Commissioner Grant recalled that he sent out a proposal to add signage at the marina. He asked how it would be addressed in the budget if the Commission decides to move the project forward in 2023. Mr. McChesney explained that, because it isn’t possible to budget for everything in advance, the Commission can direct projects that aren’t in the budget to occur without modifying the budget. He summarized that the budget is a necessary guideline, but it isn’t a limiting instrument.
Commissioner Orvis agreed that one approach is to follow the budget without deviation unless there is an emergency, and another approach is to use the budget as a road map that shows where you intend to go given the knowledge you have at the time. If you deviate from it, it can show how far off you are and you may have to compensate elsewhere.
Commissioner Grant noted that any project that isn’t identified as part of the budget must be voted on and passed before it can be implemented. Mr. McChesney agreed that projects not identified in the budget must be approved by the Commission, but a budget amendment process is not required each time there is a deviation. The Commission has the authority to direct spending throughout the year.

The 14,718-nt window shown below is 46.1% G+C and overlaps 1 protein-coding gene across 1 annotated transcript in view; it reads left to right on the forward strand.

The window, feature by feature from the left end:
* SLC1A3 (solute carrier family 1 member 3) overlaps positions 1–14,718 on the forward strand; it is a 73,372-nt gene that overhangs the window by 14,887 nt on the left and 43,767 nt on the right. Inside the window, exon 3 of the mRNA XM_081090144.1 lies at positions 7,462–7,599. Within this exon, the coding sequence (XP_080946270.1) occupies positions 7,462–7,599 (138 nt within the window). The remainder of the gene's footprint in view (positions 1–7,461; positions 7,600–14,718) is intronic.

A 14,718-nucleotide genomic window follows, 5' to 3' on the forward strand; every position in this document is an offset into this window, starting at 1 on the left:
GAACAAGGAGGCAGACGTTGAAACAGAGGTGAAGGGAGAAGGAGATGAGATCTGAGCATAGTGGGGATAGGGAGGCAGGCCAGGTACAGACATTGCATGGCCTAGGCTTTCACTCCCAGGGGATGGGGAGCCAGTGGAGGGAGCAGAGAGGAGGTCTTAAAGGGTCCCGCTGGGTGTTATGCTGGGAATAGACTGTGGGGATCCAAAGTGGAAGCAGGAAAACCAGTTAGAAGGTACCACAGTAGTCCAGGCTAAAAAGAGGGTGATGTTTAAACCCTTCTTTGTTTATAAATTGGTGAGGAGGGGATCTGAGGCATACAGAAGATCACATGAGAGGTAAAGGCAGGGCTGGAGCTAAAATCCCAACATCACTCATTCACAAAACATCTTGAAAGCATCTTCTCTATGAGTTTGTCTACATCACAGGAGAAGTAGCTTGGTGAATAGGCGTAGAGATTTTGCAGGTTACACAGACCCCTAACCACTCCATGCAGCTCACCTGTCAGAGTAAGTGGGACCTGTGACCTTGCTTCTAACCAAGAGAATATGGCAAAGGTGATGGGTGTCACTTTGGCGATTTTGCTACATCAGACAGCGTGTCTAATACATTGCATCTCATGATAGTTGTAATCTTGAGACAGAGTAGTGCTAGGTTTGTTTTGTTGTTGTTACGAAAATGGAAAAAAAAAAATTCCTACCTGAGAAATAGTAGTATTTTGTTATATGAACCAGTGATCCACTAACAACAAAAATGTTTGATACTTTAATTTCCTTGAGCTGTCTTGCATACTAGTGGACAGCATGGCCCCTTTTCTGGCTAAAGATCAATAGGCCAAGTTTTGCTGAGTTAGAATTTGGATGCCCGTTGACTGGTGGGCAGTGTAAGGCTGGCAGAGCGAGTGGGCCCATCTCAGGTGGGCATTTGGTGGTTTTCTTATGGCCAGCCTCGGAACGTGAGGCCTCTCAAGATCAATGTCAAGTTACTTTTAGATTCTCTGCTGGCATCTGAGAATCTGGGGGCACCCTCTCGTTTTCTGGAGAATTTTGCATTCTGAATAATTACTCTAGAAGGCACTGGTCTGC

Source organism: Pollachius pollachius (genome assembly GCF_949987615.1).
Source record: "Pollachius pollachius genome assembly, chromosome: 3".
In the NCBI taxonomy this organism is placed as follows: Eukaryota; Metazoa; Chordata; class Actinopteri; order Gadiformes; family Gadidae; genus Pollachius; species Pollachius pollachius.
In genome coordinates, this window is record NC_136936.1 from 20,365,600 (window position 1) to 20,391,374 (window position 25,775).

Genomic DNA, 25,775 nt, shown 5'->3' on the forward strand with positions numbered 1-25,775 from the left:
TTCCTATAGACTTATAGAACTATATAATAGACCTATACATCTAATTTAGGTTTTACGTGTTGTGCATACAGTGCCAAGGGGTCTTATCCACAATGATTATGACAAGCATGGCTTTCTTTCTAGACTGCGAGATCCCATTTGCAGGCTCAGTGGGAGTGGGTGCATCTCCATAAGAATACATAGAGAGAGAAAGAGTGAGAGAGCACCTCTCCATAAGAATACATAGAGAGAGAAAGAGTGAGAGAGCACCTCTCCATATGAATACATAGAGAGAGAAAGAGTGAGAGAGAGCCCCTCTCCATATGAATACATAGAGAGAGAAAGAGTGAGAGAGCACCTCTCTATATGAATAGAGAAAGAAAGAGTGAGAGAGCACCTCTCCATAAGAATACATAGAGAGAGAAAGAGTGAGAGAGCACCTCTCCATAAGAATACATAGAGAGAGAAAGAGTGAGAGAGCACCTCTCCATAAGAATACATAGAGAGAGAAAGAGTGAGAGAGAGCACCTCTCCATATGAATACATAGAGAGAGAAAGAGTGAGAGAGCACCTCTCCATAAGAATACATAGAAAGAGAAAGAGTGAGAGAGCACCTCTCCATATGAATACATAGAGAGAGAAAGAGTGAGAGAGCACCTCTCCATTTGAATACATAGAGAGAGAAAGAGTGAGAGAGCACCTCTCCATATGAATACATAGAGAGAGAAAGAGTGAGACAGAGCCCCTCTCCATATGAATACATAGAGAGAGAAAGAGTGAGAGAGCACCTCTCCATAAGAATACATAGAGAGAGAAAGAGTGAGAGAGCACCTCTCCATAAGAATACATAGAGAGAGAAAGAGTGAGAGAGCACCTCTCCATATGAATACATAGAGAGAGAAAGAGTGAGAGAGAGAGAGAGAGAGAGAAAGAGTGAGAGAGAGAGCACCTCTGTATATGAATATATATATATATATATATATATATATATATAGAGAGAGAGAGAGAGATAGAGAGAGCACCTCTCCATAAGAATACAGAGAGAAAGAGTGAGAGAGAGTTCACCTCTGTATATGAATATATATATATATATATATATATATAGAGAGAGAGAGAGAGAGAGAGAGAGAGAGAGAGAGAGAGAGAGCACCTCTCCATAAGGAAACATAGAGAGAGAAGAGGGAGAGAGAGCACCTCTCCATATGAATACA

AUTHORIZATION TO APPROVE EDMONDS YACHT CLUB (EYC) TO CONDUCT HOLIDAY ON THE DOCKS IN GUEST MOORAGE (DECEMBER 3, 2022 THROUGH JANUARY 2, 2023)
Mr. Baker advised that staff is seeking authorization from the Commission to waive the fees for the EYC to use Guest Moorage for the Holiday on the Docks program. In exchange, the EYC members who have moorage with the Port will turn their slips over to the Port for guest moorage use. He recommended the Commission authorize the annual EYC Holiday on the docks moorage exchange as explained.
Mr. McChesney recalled that, in the past, logistics have been difficult because some of the EYC boats are not resident boats and the Port doesn’t have the ability to release their space. Mr. Baker explained that the EYC and Port staff have agreed that at least 70% of the boats participating in the program must be current Port tenants. He said staff has already met with the two organizers, and most of the concern has been resolved through early and constant communication and planning. He said they are expecting 12 or 13 vessels this year. Commissioner Johnston noted that it is a great program that the community really enjoys.